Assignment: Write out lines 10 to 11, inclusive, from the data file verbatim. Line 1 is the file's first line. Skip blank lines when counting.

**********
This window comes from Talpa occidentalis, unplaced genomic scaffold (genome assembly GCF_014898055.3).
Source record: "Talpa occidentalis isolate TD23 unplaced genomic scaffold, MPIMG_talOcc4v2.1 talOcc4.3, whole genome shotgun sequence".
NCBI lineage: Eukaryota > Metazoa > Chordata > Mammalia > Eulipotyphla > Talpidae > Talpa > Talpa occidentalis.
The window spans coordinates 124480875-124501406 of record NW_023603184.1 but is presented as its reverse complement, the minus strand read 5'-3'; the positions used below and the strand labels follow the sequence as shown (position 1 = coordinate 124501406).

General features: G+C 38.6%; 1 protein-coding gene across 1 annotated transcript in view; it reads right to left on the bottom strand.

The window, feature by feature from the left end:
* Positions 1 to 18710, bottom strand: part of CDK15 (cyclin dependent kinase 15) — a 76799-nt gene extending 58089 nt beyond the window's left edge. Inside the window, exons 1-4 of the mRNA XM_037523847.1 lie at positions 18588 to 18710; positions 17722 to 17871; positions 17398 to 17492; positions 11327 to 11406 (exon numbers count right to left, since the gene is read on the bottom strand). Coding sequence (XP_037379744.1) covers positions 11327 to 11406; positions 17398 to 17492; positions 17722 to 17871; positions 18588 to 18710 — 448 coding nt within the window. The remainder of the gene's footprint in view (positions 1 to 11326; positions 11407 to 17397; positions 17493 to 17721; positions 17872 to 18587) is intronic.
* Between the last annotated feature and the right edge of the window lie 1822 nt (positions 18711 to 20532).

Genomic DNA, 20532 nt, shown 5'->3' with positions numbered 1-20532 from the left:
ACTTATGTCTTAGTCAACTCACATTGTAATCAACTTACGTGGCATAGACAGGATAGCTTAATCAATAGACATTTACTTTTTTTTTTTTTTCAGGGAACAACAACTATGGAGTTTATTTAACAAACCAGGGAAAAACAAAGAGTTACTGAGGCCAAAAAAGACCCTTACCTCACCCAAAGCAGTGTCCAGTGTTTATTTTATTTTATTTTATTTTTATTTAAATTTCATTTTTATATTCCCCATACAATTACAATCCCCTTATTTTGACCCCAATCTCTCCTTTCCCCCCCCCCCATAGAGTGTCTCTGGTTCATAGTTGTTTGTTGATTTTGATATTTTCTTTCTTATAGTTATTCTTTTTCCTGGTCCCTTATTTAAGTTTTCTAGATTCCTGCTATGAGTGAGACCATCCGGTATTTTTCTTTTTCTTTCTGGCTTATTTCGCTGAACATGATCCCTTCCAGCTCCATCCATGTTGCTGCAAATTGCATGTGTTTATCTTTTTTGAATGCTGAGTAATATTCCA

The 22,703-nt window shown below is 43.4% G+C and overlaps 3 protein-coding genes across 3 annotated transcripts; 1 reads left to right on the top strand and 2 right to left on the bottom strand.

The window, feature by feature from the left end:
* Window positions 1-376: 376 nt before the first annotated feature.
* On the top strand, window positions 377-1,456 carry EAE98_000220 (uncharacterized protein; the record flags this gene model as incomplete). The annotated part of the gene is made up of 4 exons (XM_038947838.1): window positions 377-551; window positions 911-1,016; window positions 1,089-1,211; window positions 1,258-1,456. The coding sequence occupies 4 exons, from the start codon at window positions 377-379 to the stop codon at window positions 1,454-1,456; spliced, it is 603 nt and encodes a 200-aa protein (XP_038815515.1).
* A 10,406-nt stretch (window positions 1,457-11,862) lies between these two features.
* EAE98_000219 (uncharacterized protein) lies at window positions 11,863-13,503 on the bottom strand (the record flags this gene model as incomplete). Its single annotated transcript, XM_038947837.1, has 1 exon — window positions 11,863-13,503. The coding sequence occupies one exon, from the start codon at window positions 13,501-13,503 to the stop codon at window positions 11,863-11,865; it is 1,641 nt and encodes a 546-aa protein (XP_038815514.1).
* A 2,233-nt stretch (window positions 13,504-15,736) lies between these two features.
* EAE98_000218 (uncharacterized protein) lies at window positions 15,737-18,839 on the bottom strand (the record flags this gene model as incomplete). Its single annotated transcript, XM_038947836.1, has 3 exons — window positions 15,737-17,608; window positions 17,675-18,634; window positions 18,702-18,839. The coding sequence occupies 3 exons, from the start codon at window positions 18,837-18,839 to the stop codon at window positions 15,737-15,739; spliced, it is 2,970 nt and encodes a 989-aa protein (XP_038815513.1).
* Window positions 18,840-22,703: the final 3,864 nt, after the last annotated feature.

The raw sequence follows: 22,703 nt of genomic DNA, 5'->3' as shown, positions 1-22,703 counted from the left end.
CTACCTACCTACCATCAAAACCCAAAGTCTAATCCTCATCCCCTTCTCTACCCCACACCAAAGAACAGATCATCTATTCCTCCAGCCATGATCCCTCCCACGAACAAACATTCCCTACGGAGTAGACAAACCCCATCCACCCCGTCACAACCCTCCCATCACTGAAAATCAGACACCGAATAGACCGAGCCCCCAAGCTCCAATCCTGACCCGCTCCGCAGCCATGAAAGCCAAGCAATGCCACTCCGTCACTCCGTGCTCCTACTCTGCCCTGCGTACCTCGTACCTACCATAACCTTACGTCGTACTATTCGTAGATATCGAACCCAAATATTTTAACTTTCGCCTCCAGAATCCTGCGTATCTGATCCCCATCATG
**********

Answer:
ACTTATGTCTTAGTCAACTCACATTGTAATCAACTTACGTGGCATAGACAGGATAGCTTAATCAATAGACATTTACTTTTTTTTTTTTTTCAGGGAACAACAACTATGGAGTTTATTTAACAAACCAGGGAAAAACAAAGAGTTACTGAGGCCAAAAAAGACCCTTACCTCACCCAAAGCAGTGTCCAGTGTTTATTTTATTTTATTTTATTTTTATTTAAATTTCATTTTTATATTCCCCATACAATTACAATCCCCTTATTTTGACCCCAATCTCTCCTTTCCCCCCCCCCCATAGAGTGTCTCTGGTTCATAGTTGTTTGTTGATTTTGATATTTTCTTTCTTATAGTTATTCTTTTTCCTGGTCCCTTATTTAAGTTTTCTAGATTCCTGCTATGAGTGAGACCATCCGGTATTTTTCTTTTTCTTTCTGGCTTATTTCGCTGAACATGATCCCTTCCAGCTCCATCCATGTTGCTGCAAATTGCATGTGTTTATCTTTTTTGAATGCTGAGTAATATTCCA

The 22,703-nt window shown below is 43.4% G+C and overlaps 3 protein-coding genes across 3 annotated transcripts; 1 reads left to right on the top strand and 2 right to left on the bottom strand.